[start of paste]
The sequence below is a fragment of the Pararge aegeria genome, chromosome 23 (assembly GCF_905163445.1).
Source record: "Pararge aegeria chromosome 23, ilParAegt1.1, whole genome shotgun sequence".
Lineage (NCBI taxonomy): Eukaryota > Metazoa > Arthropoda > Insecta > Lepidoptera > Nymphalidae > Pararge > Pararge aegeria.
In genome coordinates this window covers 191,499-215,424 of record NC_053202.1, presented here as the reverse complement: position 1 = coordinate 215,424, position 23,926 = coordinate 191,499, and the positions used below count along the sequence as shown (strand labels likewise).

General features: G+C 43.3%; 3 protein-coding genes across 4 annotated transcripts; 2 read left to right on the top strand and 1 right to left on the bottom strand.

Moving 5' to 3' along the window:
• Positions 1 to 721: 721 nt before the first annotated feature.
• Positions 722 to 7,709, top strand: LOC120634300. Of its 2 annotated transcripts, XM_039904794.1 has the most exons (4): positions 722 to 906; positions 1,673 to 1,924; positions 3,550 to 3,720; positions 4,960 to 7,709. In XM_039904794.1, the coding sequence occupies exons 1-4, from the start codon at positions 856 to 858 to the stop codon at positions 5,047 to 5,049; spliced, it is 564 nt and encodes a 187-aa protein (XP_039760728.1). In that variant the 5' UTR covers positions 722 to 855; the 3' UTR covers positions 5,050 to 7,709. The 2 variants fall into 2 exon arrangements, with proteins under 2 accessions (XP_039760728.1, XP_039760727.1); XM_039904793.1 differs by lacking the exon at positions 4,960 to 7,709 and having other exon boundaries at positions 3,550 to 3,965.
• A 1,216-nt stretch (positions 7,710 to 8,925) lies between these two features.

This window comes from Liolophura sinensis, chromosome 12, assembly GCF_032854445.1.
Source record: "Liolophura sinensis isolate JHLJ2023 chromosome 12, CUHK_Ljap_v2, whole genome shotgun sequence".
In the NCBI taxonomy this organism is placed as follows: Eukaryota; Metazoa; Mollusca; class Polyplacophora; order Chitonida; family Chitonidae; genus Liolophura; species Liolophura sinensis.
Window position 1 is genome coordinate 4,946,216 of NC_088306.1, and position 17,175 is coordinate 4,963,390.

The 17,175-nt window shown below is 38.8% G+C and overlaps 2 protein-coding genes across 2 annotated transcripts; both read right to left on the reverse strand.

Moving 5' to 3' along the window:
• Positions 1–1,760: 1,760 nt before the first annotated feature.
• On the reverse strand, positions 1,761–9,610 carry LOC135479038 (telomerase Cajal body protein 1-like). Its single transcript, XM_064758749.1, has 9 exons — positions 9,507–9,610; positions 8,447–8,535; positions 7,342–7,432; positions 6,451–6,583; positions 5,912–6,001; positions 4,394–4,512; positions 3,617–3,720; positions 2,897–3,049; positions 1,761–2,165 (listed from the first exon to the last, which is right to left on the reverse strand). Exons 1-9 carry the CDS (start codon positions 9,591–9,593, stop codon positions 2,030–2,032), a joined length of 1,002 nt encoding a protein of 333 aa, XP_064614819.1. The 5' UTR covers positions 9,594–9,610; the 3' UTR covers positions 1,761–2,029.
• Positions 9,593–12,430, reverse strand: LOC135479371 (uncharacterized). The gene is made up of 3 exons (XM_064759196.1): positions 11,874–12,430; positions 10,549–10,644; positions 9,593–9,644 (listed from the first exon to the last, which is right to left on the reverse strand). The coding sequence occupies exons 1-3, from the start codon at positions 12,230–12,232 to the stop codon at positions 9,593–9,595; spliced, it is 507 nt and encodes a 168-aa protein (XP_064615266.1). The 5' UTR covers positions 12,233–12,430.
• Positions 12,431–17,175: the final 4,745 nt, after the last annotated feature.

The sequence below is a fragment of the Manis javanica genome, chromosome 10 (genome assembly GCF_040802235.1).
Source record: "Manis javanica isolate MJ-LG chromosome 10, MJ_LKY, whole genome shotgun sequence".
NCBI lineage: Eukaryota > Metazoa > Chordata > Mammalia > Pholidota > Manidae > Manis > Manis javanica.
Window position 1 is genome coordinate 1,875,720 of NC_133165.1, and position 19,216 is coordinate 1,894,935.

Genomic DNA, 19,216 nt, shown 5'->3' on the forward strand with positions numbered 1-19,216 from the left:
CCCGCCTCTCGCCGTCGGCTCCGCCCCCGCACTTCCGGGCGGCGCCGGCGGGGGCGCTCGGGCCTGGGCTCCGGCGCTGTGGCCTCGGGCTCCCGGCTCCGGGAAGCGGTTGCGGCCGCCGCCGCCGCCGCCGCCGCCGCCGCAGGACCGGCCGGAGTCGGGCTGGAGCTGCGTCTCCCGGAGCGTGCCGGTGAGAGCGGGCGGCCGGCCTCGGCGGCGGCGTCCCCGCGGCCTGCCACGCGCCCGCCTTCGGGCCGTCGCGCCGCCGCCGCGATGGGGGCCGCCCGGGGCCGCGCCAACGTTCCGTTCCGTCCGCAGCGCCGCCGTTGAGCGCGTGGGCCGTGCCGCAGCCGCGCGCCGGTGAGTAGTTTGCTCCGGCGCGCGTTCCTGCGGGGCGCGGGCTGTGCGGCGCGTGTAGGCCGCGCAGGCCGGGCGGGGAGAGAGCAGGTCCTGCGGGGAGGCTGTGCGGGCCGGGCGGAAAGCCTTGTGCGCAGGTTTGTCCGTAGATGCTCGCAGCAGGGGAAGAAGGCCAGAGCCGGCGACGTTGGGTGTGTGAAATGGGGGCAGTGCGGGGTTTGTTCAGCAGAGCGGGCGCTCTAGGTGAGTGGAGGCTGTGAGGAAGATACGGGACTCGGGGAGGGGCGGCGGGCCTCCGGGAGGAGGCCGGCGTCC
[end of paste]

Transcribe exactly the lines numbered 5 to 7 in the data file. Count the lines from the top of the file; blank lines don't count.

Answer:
General features: G+C 43.3%; 3 protein-coding genes across 4 annotated transcripts; 2 read left to right on the top strand and 1 right to left on the bottom strand.

Moving 5' to 3' along the window:
• Positions 1 to 721: 721 nt before the first annotated feature.